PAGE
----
A Chinese-Jamaican Culinary Connection: Patois Toronto

Words by Sandi L.

Toronto is the epicenter of multiculturalism in Canada with a plethora of culturally-diverse restaurants at its disposal. That is one of the best parts of living in such a multicultural city, as it gives one access to an endless array of different cuisine. Without Toronto’s diverse community, I would not have had the opportunity to experience Jamaican-Chinese cooking from Patois. Patois is a small yet vibrant restaurant on Dundas West serving up a mix of Jamaican-Chinese dishes. The restaurant is the brainchild of Chef Craig Wong, a Chinese-Jamaican whose family lived in Jamaica for three generations before immigrating to Canada.

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Jamaican-Chinese cuisine may be new to Torontonians. However, it has been integrated into Jamaican culture since the mid-19th century when an influx of Chinese migrants made Jamaica their home.

The two cultures actually infuse perfectly, as there are many ingredients, cooking methods, flavours and spices that are commonly used between the two cultures. The menu at Patois features items such as the Jamaican Jerk Chicken Chowmein, Dirty Fried Rice, and Chinese “Pineapple” Bun Burger, which combines, and complements the two cultures.

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Most of the items that I tried were well executed in terms of bold flavors like the Jamaican Jerk Chicken Chowmein, which is a hybrid dish that mixes crispy chowmein with well-spiced jerk chicken. One of my favorite dishes of the night was the staple and popular Jamaican Patty Double Down, as I liked the flakiness of the beef patties. However, I found the Chinese “Pineapple” Bun Burger to be an acquired taste as it offers both a sweet and savory flavour profile, which may please some people while being unsettling for others. The use of certain spices is a central component of many of the dishes found at Patois. Many of Wong’s dishes incorporate plenty of different ingredients and sauces to create a perfect blend of flavor. Additionally, the menu isn’t solely focused on Jamaican-Chinese cuisine. He also integrates several Asian flavors into some of the dishes such as the Kimchi Potstickers “Pierogi” Style ($12), and O.G. Fried Cauliflower & Watermelon Pickle ($15).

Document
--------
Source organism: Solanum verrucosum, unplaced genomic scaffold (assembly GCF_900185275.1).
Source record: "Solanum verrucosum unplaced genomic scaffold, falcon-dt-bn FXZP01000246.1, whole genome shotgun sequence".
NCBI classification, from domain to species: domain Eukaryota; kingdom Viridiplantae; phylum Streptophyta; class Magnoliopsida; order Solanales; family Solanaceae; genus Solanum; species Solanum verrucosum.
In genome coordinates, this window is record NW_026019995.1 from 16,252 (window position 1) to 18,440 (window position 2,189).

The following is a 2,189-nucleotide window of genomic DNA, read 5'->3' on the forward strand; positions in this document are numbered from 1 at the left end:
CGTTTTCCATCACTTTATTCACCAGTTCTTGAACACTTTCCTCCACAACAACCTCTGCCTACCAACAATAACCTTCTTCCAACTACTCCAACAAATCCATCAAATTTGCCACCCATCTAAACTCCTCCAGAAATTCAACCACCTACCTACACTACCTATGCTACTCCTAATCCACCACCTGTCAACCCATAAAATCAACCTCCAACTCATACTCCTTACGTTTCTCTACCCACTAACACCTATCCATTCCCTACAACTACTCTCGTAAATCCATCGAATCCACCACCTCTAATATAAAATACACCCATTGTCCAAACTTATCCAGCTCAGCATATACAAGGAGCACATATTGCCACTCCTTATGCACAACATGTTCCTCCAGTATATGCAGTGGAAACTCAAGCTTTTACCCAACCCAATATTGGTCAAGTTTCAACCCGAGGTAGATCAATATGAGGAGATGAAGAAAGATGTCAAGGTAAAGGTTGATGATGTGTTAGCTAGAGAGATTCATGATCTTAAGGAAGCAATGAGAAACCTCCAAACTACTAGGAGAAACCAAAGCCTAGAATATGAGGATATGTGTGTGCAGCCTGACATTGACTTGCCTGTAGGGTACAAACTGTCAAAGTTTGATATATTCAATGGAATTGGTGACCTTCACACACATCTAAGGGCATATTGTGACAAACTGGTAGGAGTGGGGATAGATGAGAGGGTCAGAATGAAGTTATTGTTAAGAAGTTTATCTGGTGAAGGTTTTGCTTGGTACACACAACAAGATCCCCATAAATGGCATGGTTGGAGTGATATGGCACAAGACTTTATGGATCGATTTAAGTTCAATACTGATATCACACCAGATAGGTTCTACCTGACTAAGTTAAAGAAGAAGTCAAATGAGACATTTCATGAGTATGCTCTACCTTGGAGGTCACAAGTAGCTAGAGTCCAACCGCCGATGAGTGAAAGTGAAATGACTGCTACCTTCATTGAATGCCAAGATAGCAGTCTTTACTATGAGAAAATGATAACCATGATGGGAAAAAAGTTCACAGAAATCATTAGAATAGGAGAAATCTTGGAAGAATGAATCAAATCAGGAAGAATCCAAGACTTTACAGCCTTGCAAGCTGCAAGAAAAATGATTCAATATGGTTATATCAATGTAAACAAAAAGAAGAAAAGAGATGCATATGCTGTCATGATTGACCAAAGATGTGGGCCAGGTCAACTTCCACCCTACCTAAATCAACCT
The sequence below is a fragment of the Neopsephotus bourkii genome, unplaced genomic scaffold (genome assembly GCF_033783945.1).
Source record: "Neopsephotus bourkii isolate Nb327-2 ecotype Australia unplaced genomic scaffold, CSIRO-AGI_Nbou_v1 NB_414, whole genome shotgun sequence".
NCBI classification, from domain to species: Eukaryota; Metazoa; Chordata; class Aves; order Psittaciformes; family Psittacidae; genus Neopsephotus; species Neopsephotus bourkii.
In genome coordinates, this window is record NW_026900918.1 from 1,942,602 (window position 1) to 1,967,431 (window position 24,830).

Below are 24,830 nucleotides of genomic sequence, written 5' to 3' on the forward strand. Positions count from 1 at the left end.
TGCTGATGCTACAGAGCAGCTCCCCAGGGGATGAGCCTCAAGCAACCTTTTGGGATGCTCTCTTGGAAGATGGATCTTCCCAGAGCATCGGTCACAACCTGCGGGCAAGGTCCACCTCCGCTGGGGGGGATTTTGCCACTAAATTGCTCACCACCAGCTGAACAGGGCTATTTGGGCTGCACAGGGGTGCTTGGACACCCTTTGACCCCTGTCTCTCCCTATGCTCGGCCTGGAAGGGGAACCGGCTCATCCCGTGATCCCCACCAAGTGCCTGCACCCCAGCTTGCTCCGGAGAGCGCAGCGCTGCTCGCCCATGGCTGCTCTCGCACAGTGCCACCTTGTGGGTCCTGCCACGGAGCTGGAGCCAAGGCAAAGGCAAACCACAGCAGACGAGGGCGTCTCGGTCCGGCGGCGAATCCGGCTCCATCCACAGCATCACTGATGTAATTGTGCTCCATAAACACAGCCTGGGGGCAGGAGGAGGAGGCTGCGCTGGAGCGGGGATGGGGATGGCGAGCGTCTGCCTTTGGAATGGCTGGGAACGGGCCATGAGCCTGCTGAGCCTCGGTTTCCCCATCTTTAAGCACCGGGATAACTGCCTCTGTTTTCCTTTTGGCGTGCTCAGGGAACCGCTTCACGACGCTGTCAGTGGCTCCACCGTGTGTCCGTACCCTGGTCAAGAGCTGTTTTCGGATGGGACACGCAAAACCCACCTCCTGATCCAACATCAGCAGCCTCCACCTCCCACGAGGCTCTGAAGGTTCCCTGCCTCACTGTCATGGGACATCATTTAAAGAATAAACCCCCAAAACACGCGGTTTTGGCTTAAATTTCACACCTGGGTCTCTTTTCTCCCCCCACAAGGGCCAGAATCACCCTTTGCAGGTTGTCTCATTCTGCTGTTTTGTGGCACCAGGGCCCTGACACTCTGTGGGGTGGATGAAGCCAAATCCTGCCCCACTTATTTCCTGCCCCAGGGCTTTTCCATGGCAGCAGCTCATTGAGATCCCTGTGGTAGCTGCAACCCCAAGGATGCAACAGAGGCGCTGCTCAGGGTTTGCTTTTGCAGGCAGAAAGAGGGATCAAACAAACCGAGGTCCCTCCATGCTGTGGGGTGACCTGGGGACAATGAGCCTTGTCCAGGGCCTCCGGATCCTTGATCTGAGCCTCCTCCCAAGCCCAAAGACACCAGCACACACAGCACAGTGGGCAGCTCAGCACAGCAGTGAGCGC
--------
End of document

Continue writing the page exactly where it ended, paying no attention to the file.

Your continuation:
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Besides the food, the restaurant interior also draws on Wong’s roots, as it emulates a Caribbean-style beach house with a mixture of Asian influences. The walls are adorned with Jamaican tropical prints and imageries, while the light fixtures reminscent of Chinese lanterns. Overall, the décor shows a combination of the two cultures. There is a delicate balance of both Chinese and Jamaican influences, and everything is carefully well thought out in terms of the placement of the decor in the restaurant.

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While Toronto is known as a multicultural city, it also holds the stigma of being a cultural melting pot. This may make it difficult for people to express their cultural identity and tradition. Therefore, many people use food as a means of sharing their culture with the rest of the world. I find that food and culture pretty much go hand- in-hand as the ingredients or even the cooking methods, can be used to showcase the chef’s roots and history. With that being said, Craig Wong’s restaurant gives people the opportunity to experience his culture firsthand, and provide patrons with a more fundamental understanding of the history behind the Chinese-Jamaican connection.

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Patois is open Tuesday to Sunday 5-11pm (closed Monday) at 794 Dundas St W, Toronto, ON M6J 1V1.